The purveyors of glyphosate, like those in the pharmaceutical and other big chemical industries, have a longstanding history of controlling the narrative and employing all sorts of nefarious techniques to do so. Industry entrenchment into all areas of academic research, publishing, and mainstream media combined with their deep financial tentacles strangling every branch of every government globally, not only determine the types of research that can be conducted and published but ensures a perfectly controlled narrative, one that exudes safety and ignores risks. This is not news. Indeed, the playbook for such tactics were written long ago by the tobacco industry and have been perfected over recent decades. What is new is the direct assault on reason as a foundation for hypothesis driven research. In the past, such product defense operations were content with the standard forms of disinformation: employ a cadre of
“industry-friendly scientists and writers who had the habit of pooh-poohing the potential dangers of products, dismissing studies finding possible harm…” and who promote “falsehoods and misdirection to protect companies from bad media and regulatory scrutiny.”
Arguing against the use of reason in scientific endeavors is an altogether different level of narrative control, one that, if it takes hold, will damage the very pursuit of science itself. For what is science, if not a reasoned approach to understanding?
The Argument Against Reason
The authors of the glyphosate paper argue that deductive reasoning. Specifically, they contend that the use of particular type of reasoning called a syllogism is not a valid method to derive a conclusion. In a syllogism, the conclusion is derived from two assumptions that serve to determine the outcome. Throughout the paper, they provide several instances where deductive reasoning should not be employed to derive hypotheses about the ill-effects of glyphosate on human health. In each case, their arguments rest on the lack of research regarding a particular aspect of glyphosate toxicity, with the underlying assumption that an absence of evidence means evidence of absence. Here is one example.
We know that glyphosate chelates minerals. It was initially patented as an industrial descaling agent after all. We also know that mineral homeostasis is an important part of human health. Too little or too much of any one mineral can and does have deleterious effects on health. If we know that glyphosate chelates minerals and that people consume glyphosate in concentrations capable of chelating those critical minerals, can we then say that glyphosate plays a role in diseases processes that involve reduced or dysregulated minerals? According to the authors of the aforementioned paper, we cannot; not because the chemistry is wrong and not because the reasoning is flawed, but because there have been no studies conducted to date to investigate this possibility. They argue that we can only make assertions based upon the results of studies that have already been conducted. We cannot deduce a hypothesis from what data are available if any one piece of the puzzle is missing. To bolster the legitimacy of their contention, this quote is used throughout the article.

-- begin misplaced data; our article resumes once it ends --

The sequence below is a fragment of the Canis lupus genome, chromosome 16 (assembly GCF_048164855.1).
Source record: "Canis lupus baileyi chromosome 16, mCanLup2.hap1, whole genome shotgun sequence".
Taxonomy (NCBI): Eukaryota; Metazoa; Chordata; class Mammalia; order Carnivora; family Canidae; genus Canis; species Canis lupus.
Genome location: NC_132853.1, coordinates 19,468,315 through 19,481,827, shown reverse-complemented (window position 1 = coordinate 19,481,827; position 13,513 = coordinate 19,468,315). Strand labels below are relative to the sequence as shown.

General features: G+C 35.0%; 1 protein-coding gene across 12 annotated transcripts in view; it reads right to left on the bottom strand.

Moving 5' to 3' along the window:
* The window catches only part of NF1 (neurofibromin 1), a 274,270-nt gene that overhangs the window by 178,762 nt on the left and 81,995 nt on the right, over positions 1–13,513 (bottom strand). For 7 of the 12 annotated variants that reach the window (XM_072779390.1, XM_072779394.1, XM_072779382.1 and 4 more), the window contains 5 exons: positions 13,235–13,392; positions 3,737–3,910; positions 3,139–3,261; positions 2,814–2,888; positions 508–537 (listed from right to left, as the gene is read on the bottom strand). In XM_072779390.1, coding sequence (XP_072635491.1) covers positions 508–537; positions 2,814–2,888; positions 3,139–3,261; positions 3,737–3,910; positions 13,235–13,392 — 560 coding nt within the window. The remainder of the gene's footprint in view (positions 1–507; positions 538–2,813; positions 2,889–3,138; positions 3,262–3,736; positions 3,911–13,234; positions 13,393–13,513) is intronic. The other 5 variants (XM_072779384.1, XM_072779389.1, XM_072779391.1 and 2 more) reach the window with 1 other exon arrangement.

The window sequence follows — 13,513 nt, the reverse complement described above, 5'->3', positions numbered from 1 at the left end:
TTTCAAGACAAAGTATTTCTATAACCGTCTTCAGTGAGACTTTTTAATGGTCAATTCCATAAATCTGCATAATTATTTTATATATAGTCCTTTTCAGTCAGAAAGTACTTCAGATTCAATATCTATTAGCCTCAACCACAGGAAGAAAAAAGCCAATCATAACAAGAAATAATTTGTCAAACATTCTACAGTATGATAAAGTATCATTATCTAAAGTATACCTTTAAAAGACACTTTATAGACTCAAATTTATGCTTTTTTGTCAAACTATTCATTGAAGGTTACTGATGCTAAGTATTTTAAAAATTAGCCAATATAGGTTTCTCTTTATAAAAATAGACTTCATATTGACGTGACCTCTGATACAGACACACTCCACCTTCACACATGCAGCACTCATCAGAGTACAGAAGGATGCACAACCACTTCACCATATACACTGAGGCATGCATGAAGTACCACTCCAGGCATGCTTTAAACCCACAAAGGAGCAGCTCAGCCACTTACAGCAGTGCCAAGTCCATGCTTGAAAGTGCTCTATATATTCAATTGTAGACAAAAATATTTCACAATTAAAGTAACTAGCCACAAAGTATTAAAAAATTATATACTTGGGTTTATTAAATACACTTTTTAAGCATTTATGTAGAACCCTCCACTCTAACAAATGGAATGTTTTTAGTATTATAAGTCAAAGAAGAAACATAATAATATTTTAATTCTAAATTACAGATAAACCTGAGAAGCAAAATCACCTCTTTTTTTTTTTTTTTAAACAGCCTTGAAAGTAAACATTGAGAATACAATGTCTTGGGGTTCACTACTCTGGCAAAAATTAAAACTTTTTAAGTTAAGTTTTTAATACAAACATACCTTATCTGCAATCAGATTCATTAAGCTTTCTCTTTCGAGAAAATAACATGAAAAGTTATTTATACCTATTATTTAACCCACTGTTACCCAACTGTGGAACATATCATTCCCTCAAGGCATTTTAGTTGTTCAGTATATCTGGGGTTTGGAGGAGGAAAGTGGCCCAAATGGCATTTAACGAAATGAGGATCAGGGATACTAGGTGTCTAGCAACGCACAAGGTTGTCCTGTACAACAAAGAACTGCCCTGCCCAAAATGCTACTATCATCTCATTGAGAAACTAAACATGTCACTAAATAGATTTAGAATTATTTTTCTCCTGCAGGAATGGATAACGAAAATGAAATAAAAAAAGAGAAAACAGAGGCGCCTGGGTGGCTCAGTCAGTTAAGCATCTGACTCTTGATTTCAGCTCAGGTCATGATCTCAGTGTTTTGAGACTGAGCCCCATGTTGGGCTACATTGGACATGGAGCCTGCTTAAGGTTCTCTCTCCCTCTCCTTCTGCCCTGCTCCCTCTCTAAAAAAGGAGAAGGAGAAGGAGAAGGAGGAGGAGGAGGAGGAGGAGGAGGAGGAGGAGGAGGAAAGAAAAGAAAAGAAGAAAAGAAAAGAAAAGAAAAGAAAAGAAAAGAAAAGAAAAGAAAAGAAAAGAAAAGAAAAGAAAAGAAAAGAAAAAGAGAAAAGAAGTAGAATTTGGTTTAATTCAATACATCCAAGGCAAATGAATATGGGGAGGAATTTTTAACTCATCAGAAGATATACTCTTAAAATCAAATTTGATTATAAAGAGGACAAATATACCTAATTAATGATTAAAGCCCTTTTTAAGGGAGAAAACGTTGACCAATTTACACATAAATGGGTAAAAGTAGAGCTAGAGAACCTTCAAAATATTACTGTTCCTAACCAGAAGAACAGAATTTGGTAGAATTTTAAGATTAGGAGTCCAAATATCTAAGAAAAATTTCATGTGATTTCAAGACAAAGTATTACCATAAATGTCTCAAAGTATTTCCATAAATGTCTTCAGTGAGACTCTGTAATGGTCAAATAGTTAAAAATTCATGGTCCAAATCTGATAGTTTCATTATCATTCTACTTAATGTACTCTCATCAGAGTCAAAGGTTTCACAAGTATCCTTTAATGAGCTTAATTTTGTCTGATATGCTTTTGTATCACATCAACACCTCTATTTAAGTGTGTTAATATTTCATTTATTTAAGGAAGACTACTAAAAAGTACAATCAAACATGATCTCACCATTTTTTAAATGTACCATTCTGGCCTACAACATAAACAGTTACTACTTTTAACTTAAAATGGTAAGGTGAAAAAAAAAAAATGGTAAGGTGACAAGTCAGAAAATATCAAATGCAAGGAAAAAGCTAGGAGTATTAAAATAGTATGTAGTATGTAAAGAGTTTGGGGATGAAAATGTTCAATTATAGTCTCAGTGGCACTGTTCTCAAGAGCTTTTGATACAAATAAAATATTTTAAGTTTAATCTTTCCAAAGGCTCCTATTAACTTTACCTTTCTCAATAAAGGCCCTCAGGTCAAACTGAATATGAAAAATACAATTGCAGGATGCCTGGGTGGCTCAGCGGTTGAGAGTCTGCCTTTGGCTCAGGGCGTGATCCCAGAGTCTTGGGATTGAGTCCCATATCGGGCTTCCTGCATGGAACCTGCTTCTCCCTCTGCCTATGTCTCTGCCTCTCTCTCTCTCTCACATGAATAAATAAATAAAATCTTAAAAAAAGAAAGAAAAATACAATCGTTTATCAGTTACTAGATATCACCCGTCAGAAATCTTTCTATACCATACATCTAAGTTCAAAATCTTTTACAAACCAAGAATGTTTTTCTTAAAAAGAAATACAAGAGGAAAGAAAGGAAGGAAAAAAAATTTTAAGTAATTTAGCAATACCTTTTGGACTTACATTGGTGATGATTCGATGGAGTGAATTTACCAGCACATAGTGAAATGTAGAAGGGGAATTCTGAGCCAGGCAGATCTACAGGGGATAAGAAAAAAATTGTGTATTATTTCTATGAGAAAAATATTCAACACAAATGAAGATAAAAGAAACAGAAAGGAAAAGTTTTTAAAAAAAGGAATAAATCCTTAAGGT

It doesn’t matter how beautiful your theory is, it doesn’t matter how smart you are. If it doesn’t agree with experiment, it’s wrong. Richard P. Feynman (Nobel Laureate, Physics, 1965)
A legitimate assertion. If theory contradicts data, then it is possible that the theory is wrong. And if a Nobel Laureate makes this claim, well then, there is no need to go any further.
Oooh, but there is.
If the data do not match the theory, it could mean that the experiment is flawed. Human research is messy. Disease processes, particularly those that involve changes in metabolism, are complicated and our ability to detect these changes with current lab testing methods is incomplete at best. Under these circumstances, a mismatch between theory and experiment is no more likely to suggest an error in the theory than an error in experimental design or methods. The authors, however, do not want us to think about potential flaws in experimental design. They want us to think that there is this magic box, called an ‘experiment’ into which ideas go and are tested for validity. If only it were that easy.
More troubling, however, and this is the sleight of hand these authors hope to carry out, it is not that the experimental data do not match the theory, it is quite simply that there are no experimental data. Since industry itself controls the funding for the science, controls what gets published, and how what gets published is narrated, these types of studies have never been conducted and likely never will. In fact, why on earth would the purveyors of industrial demineralizing agent now ubiquitous on all agricultural products and consumed in vast quantities by actual living organisms want to know if their product did to humans what it does to metal pipes? Why would they want to confirm that their product chelates essential minerals? They wouldn’t. And if the authors of this piece have their way, they won’t have to. That is a dangerous pass these authors have given to chemical manufacturers: no need to test anything that hasn’t already been tested. Not only have they perfected tobacco industry tactics for product defense, in one fell swoop, they demolished what constitutes scientific reasoning. To them, we can only ever say what has already been said.
From Banned Words to Banned Reason: Scary Times
While banning or limiting the use of certain words is a troubling, banning the use of reason to arrive at hypotheses seems altogether more sinister. With the CDC shenanigans, we have an open display of the malleability of language to political and economic whims; one that fully exculpates the need to connect scientific endeavors to any sort of reality beyond that which is politically expedient. Anyone with any experience with the CDC, knows this has long since been the case, but perhaps not on display as openly. With the research article, we have a codification of what has long been an undercurrent in corporate medicine/agriculture and the like, that absence of evidence does, indeed, mean evidence of absence. It means that the simple act of choosing not to investigate a particular side effect serves to prove that it does not exist, and now, can never exist. If we cannot reason our way to a hypothesis, but instead, can ever only rely on what has already been concluded, there is no need for science, none. This kills it and in its stead, places an echo chamber of self-serving marketing.